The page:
I always loved Turkey Hill.  Readers and viewers got to know Turkey Hill pretty well.  I’ll miss the traditional, Federal style home.

The Martha Stewart Home Office with Avery product line debuted on the Staples website and will be rolling out in stores throughout the month. 

My Take:
Oh, happy day!  (See previous post)  I love the line, I love the colors, I love the design.  THIS is a good thing indeed!

Just as we are starting our new year, the February issue of Martha Stewart Living arrived in my mailbox. 
My Take: 

We have another hit from editor-in-chief Pilar Guzman.  I have loved every issue of the magazine since Ms. Guzman has taken the helm.  I love how the magazine is going back to Living basics.  It reminds me month after month of what I call “classic” Martha content.  I can’t sing the praises of Pilar Guzman loud enough. 
A special full sized Organizing issue is due to hit the newsstands on January 30th.   This is the second “very best of Martha Stewart Living” special issue (the 2011 Holiday issue was the first) devoted to one of the core content areas of MSLO. 

My Take:
The last time MSLO tackled the subject of organizing was in a digest-sized special issue in 2005. 

I’m always looking for organizing ideas – and revisiting some of the very best ideas from Martha Stewart Living will be a welcome way to spend the cold, winter month of February.  Who wants to take bets that this issue will be sponsored by Avery and Staples?  Timing is perfect with the rollout of the Home Office line.          


Elaine said...

Wow, this has indeed been a busy news week. I wonder if Martha will launch her own television channel now? I would love it if MSLO brought the old format back but with more of a 'today' look with fresh material. I love Martha's baking show and feel that it does fill a void in the tv market because there just aren't any good baking shows on right now. Food Network is all about reality food challenges and it is getting old pretty quick.

Thanks for the Martha update, Kenn!

mike509 said...

This woman never stops....even though others try to stop her. Good news about the show...maybe they will return to a more successful format! Never bought the paint but am anxious to look at the office line at Staples! And the organizing issue is great for this time of year, since the same people who told us to eat, drink and be merry are now saying we are fat, lazy and unorganized. Media.... Neat post!

carillon in Phoenix said...

Thanks, Kenn, for the upbeat news on Martha. I felt so discouraged to read the show was cancelled, but now I am hopeful that Martha will prevail with an even better show!

Anonymous said...

Kenn, I'd be interested in your take on the quality and design of the Martha merchandise in Home Depot. I feel that the mdse there fails to live up to the unique style of her previous lines -- a weak follow-up to her very cool Kmart line. I'd love your comments. . . .

I love this blog entry -- very thoughtful and upbeat!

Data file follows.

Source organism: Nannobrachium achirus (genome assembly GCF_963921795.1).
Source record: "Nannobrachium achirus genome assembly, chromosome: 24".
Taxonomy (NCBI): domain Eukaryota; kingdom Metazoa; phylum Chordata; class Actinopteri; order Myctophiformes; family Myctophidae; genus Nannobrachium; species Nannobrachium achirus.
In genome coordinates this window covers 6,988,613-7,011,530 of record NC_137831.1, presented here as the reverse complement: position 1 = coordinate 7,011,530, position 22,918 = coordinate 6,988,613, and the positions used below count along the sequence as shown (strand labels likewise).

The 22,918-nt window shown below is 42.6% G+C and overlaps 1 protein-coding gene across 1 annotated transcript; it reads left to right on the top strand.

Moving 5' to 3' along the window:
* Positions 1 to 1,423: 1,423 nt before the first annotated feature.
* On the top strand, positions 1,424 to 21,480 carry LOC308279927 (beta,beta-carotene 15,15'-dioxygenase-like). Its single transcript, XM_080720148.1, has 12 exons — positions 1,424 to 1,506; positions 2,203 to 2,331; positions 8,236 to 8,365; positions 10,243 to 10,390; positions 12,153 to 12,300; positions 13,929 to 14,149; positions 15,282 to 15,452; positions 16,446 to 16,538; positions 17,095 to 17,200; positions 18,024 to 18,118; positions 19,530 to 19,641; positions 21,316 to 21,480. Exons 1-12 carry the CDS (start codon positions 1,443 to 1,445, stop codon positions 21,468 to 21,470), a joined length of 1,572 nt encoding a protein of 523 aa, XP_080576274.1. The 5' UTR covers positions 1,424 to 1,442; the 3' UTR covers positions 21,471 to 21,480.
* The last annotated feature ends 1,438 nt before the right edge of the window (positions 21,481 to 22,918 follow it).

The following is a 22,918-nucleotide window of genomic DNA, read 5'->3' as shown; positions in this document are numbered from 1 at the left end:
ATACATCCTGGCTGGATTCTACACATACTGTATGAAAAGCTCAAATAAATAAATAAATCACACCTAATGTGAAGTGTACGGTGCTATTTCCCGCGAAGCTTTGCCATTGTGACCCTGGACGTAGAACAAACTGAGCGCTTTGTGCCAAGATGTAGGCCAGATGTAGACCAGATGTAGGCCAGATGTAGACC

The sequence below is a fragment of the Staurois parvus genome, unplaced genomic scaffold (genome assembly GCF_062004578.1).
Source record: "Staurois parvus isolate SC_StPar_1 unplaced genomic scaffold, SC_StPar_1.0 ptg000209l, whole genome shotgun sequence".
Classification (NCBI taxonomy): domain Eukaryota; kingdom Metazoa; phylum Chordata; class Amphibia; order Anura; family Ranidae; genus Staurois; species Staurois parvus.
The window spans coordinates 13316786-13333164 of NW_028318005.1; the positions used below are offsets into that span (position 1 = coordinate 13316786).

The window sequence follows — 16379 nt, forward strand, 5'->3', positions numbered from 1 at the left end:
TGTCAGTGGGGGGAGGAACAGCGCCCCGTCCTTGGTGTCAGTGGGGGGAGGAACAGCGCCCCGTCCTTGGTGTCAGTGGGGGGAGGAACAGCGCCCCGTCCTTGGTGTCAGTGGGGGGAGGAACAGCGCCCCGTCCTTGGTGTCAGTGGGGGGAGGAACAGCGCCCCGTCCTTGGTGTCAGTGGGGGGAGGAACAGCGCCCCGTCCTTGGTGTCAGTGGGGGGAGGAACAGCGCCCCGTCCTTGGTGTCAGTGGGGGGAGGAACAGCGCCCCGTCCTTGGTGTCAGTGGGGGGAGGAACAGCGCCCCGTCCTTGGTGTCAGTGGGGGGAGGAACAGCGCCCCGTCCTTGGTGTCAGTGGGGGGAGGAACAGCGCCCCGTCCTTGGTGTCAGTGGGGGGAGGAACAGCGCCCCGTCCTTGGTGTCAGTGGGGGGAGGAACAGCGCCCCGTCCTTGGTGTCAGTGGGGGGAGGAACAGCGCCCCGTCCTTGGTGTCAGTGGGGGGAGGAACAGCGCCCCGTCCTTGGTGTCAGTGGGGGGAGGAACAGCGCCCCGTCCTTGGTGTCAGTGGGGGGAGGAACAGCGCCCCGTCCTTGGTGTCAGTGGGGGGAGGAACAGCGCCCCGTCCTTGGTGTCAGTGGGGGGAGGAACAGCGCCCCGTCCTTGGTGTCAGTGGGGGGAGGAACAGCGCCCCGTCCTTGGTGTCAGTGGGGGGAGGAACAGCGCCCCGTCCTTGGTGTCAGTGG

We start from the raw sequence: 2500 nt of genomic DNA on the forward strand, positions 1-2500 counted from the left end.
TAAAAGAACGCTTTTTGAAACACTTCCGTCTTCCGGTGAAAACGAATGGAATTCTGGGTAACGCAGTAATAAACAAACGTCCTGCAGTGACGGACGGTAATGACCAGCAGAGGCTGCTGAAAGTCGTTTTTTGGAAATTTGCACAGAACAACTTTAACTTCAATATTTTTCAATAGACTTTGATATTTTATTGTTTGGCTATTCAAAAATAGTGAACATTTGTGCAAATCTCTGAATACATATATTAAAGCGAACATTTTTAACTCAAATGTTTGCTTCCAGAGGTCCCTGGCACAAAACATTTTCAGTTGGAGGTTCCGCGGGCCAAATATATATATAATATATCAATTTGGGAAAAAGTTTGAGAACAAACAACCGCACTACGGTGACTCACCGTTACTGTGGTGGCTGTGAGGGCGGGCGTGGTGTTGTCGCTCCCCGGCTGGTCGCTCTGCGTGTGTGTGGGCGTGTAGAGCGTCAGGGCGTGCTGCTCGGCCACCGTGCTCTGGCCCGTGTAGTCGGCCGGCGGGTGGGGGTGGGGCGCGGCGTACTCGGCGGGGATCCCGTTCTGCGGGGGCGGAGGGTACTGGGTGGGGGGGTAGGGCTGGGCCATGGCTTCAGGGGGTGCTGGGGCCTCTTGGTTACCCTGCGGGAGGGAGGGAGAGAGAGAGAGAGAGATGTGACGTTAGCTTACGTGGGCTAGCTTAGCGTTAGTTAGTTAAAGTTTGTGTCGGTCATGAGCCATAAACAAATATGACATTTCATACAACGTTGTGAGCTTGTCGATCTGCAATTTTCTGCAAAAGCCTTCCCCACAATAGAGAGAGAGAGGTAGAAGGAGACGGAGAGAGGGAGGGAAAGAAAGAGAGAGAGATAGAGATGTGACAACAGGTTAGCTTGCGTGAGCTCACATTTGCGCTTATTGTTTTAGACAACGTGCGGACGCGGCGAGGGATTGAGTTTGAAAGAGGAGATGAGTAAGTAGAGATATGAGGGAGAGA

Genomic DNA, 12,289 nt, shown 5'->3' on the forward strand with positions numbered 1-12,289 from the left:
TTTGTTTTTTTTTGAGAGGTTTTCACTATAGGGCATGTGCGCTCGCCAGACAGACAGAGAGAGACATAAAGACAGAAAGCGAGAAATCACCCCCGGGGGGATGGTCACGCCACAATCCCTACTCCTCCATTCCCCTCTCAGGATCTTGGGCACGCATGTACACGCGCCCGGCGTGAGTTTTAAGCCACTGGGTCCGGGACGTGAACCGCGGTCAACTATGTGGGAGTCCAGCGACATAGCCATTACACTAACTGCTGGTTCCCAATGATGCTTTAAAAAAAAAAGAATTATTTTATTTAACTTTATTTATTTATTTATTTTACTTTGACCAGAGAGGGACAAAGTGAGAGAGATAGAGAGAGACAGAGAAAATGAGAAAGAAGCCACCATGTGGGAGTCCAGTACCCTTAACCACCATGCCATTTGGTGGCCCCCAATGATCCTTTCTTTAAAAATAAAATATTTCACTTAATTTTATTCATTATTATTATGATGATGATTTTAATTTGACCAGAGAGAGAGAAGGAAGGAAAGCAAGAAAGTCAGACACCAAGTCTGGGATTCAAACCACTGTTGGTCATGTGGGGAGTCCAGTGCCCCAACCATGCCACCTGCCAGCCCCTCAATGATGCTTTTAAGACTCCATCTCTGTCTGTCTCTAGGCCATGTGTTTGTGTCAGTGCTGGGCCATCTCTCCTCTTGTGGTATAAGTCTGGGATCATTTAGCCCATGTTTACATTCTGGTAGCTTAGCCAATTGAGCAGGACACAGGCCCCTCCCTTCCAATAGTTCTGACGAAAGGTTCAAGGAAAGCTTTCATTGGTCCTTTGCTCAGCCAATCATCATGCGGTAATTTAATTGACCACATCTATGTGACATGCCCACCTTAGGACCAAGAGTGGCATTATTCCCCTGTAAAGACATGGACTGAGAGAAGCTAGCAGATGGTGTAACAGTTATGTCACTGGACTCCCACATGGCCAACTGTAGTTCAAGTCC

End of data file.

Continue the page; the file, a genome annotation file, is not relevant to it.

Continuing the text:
Kenn said...

Dear Anonymous-

I'm glad you enjoyed the post. Thank you for taking the time to comment.

The Martha Stewart Living Christmas items at Home Depot are a huge disappointment. Nothing can compare to the beautifully designed items that were found at Kmart several years ago. (I cherish my "First Snowfall" collection!) While there are benefits to "shatterproof" ornaments, they tend to look cheap and not what I would expect from Martha Stewart.

The organization items (cubbies and fabric drawers) are simply items that were already available that have been rebranded. I have several of the cubbie units in our project room and they serve a great purpose; but nothing unique in design.

Last year, I ordered the garden tools online, hoping to replace some of the well worn garden tools I had from the everyday collection. Again, these do not compare to the Kmart line. They do not seem as 'heavy duty' and I found they started to rust quickly.

The patio furniture is another area where design is lacking. I remember the Kmart collections and how stylish they were. I don't see the same level of design and style in the Home Depot line.

The "plus" side to the Home Depot line would be the kitchen cabinets. They are very well made, beautifully designed, and available at a variety of quality/price points.

Overall, I have to agree with you, the line is weak. I'd like to see an expansion in the gardening/outdoor living area. Home Depot-Canada had a much larger selection, but we've not seen the expansion on the US side. Perhaps one day.

For now, I take a wait and see approach with every new introduction and I remain hopeful for better design!



Kenn, I fully agree with all of "your takes" on things, on every point. A very nice recap! The more I think of our Martha Museum, the more sad I get about Turkey Hill. It would have been so great for Martha to have done something like that with the place: somewhere fans could go to tour the gardens, the house, make crafts in the 'barn.' The carriage house could have been made into a really chic little cafeteria. Visits could be restricted to maybe 30 people per day, four days a week, so as not to have a steady stream of trampling feet. Oh, I have it all worked out! :-)